In general there are 3 different ways to beat a defense.
Most teams will major on one and perhaps meddle with another.
Really good teams are able to switch through elements of all 3 within the changing dynamics of one match.
Over: Kick for territory and pressure defend for mistakes.
This is useful in wet weather and on those occasions when your attack is struggling with ball in hand.
But isn’t this giving the ball away? How can you call this attack?
Many teams thrive on this form of territorial game, especially when your opponent’s have an inferior set-piece and counter-attack and you can smother them in their half and force knock ons, pressure passes and relieving kicks.
Not the most entertaining rugby, but it is effective if your defense is disciplined and fit enough to hard press, for 3 or 4 continuous phases. Doubly effective if you have a opensider/hooker who can poach. Triply effective if your line out & scrum is dominant.
Most pro teams will play this way when they are anywhere within their own 40 meter line.
Into: Bigboys bashing it up, seeking contact.
This is useful if you have massive units and superior athletes.
Heavy use of the pick & go and 9-ball game to accumulate meters and intimidate the smaller players.
A lot of teams will try get their bigger ball carriers to purposefully seek out the opposition playmakers to make contact with.
Do you even run at space bro? Nope but I destroyed their flyhalf….
Used phase after phase this gets very attritional on your ball carriers especially over a long season.
This schoolboy mentality of physical dominance over gainline effectiveness is counterproductive to playing best possible rugby.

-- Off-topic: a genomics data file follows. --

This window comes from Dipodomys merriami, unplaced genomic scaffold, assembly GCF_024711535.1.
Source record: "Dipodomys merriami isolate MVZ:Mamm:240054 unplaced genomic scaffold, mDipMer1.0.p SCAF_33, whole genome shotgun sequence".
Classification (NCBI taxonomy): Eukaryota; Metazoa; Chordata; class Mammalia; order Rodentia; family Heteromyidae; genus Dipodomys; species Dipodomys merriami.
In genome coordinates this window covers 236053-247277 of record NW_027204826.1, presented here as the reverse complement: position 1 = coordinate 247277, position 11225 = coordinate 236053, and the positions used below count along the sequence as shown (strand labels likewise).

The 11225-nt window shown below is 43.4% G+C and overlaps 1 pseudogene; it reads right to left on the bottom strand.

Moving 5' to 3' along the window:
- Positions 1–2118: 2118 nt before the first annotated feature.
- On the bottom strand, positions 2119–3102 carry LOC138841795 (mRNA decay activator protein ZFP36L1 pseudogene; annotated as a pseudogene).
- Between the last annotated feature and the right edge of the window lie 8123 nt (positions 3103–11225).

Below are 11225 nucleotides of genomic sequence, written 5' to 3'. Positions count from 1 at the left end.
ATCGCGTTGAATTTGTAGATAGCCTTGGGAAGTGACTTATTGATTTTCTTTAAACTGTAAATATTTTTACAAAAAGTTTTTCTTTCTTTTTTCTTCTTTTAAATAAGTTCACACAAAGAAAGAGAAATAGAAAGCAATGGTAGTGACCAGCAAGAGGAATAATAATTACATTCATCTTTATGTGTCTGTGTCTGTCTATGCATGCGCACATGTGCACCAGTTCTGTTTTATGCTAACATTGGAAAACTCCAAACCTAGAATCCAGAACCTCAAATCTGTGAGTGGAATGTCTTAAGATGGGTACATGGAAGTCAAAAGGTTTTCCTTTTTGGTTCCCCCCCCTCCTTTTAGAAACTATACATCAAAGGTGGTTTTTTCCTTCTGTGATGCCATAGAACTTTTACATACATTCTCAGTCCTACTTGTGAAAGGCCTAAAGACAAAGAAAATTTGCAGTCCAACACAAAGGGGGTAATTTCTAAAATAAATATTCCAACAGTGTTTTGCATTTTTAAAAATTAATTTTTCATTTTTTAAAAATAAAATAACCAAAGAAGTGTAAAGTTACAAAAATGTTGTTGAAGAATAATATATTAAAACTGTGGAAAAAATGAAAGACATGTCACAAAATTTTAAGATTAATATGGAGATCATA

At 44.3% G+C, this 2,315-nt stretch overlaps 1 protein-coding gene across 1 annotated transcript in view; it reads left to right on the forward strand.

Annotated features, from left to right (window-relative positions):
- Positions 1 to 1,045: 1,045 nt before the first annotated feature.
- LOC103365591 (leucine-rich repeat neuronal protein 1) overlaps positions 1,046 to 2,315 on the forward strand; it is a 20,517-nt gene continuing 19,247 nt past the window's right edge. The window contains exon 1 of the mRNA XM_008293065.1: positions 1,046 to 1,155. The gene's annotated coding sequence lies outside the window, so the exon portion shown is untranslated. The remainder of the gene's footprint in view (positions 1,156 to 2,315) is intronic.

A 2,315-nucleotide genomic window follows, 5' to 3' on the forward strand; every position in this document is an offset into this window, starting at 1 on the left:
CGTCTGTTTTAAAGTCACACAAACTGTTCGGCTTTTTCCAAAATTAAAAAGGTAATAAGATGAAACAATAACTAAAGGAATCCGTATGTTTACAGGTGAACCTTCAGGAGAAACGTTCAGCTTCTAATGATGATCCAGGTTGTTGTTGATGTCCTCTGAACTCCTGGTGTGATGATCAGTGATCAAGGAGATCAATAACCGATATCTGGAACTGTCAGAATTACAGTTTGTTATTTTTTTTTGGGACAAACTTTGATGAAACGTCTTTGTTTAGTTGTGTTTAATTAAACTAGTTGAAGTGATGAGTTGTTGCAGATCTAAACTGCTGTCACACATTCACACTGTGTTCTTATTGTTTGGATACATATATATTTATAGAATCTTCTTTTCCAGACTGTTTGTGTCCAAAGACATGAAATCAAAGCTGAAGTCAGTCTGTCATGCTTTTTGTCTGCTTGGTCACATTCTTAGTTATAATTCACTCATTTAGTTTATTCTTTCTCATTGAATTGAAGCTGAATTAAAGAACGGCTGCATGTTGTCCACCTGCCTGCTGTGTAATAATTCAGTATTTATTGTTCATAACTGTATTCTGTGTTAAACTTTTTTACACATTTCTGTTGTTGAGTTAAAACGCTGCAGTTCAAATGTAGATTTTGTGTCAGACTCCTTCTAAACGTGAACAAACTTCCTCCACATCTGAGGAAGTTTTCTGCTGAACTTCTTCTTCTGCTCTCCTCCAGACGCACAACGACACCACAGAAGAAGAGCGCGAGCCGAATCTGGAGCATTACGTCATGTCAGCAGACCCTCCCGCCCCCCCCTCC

The best use of a big ball carrier is to get him over the gainline, sucking in 2 defenders by going between them, off of a “1 pop” shift pass rather than at them as a 1st receiver.
This setup also makes him a possible decoy runner for someone out the back.
Most pro teams will play this way when they are within 10 meters from the try line.
Through & Around: Moving the ball into space, avoiding contact.
This is the hardest and riskiest of the three methods because it requires players to 1) take responsibility to be in the right place at the right time, 2) make decisions, and 3) execute those decisions under pressure.
This is where the joy of coaching, playing, and watching rugby is found.
To see a line break or an overlap happen in real time is to witness the visitation of eternal freedom upon mortal man.
The elements required to pull this method off are a manipulation of defensive units, and a coordination of attacking patterns, over successive phases.
If you watch most pro teams long enough, you will pick out deliberate attacking patterns that they use in specific situations, and often over 2 or more phases. They rehearse these patterns over and over until every player knows what they should be doing and when/where they should be doing it.
Phase 1, three forwards take a 9-ball crash to suck in 2 defenders, get the defense to back track, and set up quick recycle ball.
Phase 2, the flyhalf gets the ball with 4 options:
a) pop to the two forwards running a punch line into the 10/12 channel.
b) pass behind the two forwards to the 12 sliding out into space.
c) pop inside to the blindside wing.
d) show and go to attack the space himself.
Phase 3, quick recycle into a 3v2 style drill where there are two quick draw-and-passes to exploit the short side defense. Some teams like to use this middle-field ruck to switch the play the other direction, hoping to catch the defense napping.
These are just two examples of the endless ways to stack attacking patterns to manipulate a defense over successive phases.
If you want to take your attack to the next level, you will want to master the basic attack style that best suits your player group (“Over” or “Into”), and then begin to build into a simple multi-phase attacking plan.